The school at which I work has around fifteen regular “feeder schools” – local primary schools whose children attend our secondary school. As part of the entry process new students (along with their parents) have an interview with the Head of School to discuss their experiences of schooling, what they are hoping to achieve in their new school and to answer any questions or alleviate any anxieties that students and families may have. Usually the Head of School will make reference to the latest student report from primary school in order to discuss how things are going and what the student’s goals are for the coming year.
What can confound the discussion are the differences in the notions of quality of achievement between different feeder schools. As part of the funding arrangements in Australia schools are required to rate student achievement relative to the standard expected of students at that year level. The students are assessed to be “At standard” (in a coloured band for a particular year level) or above/below standards linked to particular year levels. These reports tend to look like this, with student achievement represented by a dot and the expected level indicated by the vertical coloured band:
For most of the schools these reports are reasonably accurate – the judgement agrees with the results from the NAPLAN national assessment and also our teachers’ assessments when those students enter our school. However, there are some feeder schools that are systematically biased in their judgement of student progress. This bias (most often overestimating the achievement of students) has to be factored in when interpreting the reports from those schools.
Although there are some inducements for schools to report that students are more proficient compared to their peers than they actually are, I believe that in these cases it is more of a difference in their assessment of the relative quality of student work. I use quality to describe what students can do and its relationship to what regular students from around the state can do at the same stage of schooling. A work of good local quality would be commensurate with that produced by regular students from a particular school, while good global quality is commensurate with average students from around the state.
In essence the question that the reports of biased schools are answering is “How is this student achieving relative to other Year 6 students that have attended this school in the past?” rather than “How is this student achieving relative to other Year 6 students in the state?”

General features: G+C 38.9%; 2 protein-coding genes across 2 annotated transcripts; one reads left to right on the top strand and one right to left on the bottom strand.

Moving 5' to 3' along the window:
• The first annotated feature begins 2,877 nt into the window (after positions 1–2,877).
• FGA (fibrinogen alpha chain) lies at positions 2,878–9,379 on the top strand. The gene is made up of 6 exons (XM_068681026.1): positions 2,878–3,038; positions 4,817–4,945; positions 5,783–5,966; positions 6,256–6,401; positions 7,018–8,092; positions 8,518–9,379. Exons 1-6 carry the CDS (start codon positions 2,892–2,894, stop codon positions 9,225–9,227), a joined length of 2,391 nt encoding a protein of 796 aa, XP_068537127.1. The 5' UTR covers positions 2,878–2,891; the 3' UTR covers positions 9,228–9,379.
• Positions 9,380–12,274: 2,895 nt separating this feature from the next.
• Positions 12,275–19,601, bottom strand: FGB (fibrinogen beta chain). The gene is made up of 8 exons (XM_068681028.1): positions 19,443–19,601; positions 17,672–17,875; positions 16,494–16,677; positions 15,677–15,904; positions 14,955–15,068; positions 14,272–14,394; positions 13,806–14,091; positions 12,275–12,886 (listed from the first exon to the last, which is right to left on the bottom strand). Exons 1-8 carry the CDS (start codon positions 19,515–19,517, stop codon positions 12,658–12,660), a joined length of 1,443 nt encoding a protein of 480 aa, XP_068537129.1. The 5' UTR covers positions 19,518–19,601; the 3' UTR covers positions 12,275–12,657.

All teachers use a local sense of quality to judge student work – what is important is how close that local sense of quality matches what quality looks like across the national sample (a national sense of quality). When your idea of relative quality is too strongly linked to the pool of students that are (and have) attended your school it is easy to lose sense of what quality looks like in the entire population, particularly if your local students are stronger or weaker than the average. Having a good sense of quality is important – as a teacher it is difficult to know what to teach and what feedback to give students if you don’t have an accurate sense of what a quality piece of work would look like. To combat this you need a means of recalibrating what quality of achievement looks like compared to a larger sample of students.
Similar difficulties in judging quality arise in the final examinations for our secondary students, particularly in subjects where the exams require more complex performances (like essays and text responses) and are exacerbated when there is only one teacher for that subject. In these cases, when there are fewer teachers and a smaller sample size to calibrate the sense of quality it is easy to lose track of what global quality looks like. One way to combat this is to have teachers work as examiners for the exam board. Being part of the conversations with other examiners about what quality looks like and then seeing hundreds of scripts from students all over the state can help refine that sense of quality. However, this is available only for particular courses and have a limited number of places.
A possible alternative to this process would be to use Comparative Judgement. I believe that comparative judgement has a strong role to play in helping schools refine their concepts of quality. Chris Wheadon and his team at NoMoreMarking have recently embarked on a trial involving marking pieces from 220 schools across the UK, with teachers from each of the schools being involved in making judgements about student scripts from other schools.
One of the important outcomes of such a process is the opportunity to see and judge hundreds of samples of work from other students at other schools. Making judgements about quality and seeing the range of quality in work from across such a large sample would help a teacher get a better sense of what quality would look like in a national sense and so would help calibrate the local sense of quality. The advantage of a process like comparative judgement is that large samples can be stored electronically and the training can be quite short as it isn’t dependent on knowing the ins and outs of a rubric. I am looking forward to the reports from the trial and how it larger cohort judging be expanded in the future.